“What I mean by that is we have a number of markers that are discovered for Down syndrome,” he said. “We have to decide which one is the most sensitive and specific. And then we have to develop the exact primers that we want to use with those markers.”
The second prong of the study involves taking urine samples from women when they come in to their doctor’s office to get an amniocentesis, which usually occurs at 16 to 18 weeks of pregnancy. The test is run, and if it shows that the mother is carrying a Down syndrome baby, then Xenomics will use that urine sample to run its “now-perfected method on it. Just to validate it,” White said.
Finally, he said the company would “push the envelope” and move that testing into the first trimester.
The company is planning to study 400 women, whereby the company will be taking urine samples over the whole course of the women’s pregnancy from the earliest possible time following conception –- two to four days into the pregnancy – until two to four days after delivery.
“What we’re trying to do is on a large cross-spectrum of women, plot the appearance of DNA, fetal in origin, and then the ultimate disappearance of fetal DNA, post delivery,” White said.
And while White said “it’s theory at this point until proven,” the company believes that the fetal DNA will continue to grow in quantity in the mother’s urine, throughout the pregnancy.
“The other thing that this study will tell us is what is the earliest week in pregnancy at which there is always sufficient DNA to perform our test,” he said.
Following the 18 months of study, depending on the number of specimens gotten and how fast, the company would be read to file an FDA submission, White said.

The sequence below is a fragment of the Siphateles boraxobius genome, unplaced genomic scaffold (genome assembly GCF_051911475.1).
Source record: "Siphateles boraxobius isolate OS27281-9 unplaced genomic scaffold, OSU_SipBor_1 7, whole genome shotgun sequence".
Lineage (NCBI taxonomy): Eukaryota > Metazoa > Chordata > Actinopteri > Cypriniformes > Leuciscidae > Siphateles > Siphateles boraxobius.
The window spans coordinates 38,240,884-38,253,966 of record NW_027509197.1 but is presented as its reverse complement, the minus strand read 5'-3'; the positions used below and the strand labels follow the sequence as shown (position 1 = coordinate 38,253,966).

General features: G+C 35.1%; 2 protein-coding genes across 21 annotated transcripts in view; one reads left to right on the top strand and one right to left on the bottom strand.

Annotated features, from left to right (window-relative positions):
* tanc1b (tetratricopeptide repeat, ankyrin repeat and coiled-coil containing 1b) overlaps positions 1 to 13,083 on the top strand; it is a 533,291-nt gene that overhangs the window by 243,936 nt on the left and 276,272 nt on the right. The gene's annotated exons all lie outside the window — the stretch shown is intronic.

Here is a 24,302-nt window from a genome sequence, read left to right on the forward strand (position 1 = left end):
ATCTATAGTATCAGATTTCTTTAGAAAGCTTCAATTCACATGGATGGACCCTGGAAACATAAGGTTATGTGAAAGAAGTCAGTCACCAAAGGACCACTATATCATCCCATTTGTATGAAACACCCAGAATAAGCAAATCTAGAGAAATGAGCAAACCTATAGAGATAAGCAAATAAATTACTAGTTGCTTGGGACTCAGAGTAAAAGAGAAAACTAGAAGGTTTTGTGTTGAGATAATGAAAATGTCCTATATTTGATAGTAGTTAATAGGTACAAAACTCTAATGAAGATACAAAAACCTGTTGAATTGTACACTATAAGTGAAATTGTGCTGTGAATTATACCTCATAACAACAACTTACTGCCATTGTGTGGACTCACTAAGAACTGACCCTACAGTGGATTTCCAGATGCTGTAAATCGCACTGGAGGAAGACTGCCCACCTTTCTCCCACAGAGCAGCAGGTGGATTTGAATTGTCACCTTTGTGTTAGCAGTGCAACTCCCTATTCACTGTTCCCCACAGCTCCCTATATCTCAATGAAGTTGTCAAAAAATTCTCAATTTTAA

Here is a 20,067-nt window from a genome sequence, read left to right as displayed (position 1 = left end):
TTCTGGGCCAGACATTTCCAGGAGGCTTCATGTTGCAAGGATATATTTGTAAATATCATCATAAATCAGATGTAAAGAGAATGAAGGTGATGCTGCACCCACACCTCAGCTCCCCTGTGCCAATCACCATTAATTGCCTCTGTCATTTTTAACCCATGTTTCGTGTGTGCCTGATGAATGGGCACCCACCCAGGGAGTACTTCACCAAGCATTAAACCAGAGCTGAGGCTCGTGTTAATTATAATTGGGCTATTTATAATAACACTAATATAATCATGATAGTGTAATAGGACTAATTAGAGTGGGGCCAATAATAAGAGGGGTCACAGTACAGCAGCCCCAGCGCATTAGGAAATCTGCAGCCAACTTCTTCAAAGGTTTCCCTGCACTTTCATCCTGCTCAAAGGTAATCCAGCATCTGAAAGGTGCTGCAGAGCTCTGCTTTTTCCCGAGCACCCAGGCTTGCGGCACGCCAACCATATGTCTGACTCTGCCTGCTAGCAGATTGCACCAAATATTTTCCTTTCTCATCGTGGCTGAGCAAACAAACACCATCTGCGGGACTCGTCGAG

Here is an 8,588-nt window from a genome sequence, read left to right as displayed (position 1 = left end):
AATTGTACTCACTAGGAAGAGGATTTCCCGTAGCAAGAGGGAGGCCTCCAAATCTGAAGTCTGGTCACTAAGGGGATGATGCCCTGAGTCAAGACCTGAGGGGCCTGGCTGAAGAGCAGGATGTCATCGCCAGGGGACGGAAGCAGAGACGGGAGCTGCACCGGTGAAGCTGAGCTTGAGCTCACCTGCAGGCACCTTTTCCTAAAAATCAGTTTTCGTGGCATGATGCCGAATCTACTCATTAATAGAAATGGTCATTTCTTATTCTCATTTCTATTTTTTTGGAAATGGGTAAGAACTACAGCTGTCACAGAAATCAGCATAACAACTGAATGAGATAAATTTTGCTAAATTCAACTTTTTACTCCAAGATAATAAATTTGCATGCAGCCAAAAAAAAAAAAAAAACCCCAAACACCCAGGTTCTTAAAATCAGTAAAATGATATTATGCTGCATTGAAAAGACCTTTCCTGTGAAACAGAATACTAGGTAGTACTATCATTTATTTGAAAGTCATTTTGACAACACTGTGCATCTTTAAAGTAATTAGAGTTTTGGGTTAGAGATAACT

Xenomics is initially looking at Down syndrome, also known as trisomy-21, the company may also look at trisomy-13 and trisomy-18. In trisomy-13, the child is “actually born alive but only lives about three or five days.” In trisomy-18, the child is “terribly affected,” he said, but may live up to five years of age.
Ultimately, the company hopes to use its technology on screening for tumors and infectious diseases, including HIV and TB.
Simultaneously with the Down syndrome studies, Xenomics has entered a joint venture with the National Institute for Infectious Diseases (informally the Spallanzi Institute) in Rome to conduct studies on its technology for HIV and TB. Xenomics contributed intellectual property and Tr-DNA expertise, and the institute is providing space, personnel and money to conduct the studies.
“Xenomics has a 100% worldwide marketing right to anything that gets developed out of the joint venture,” and the institute is due royalties on any commercialized products.
White, former CEO of Nanogen, also said he has just raised $9 million for the company, which has a burn rate of about $3 million a year. The company now has four employees, and White said Xenomics has about 5,000 square feet of lab space in New Jersey.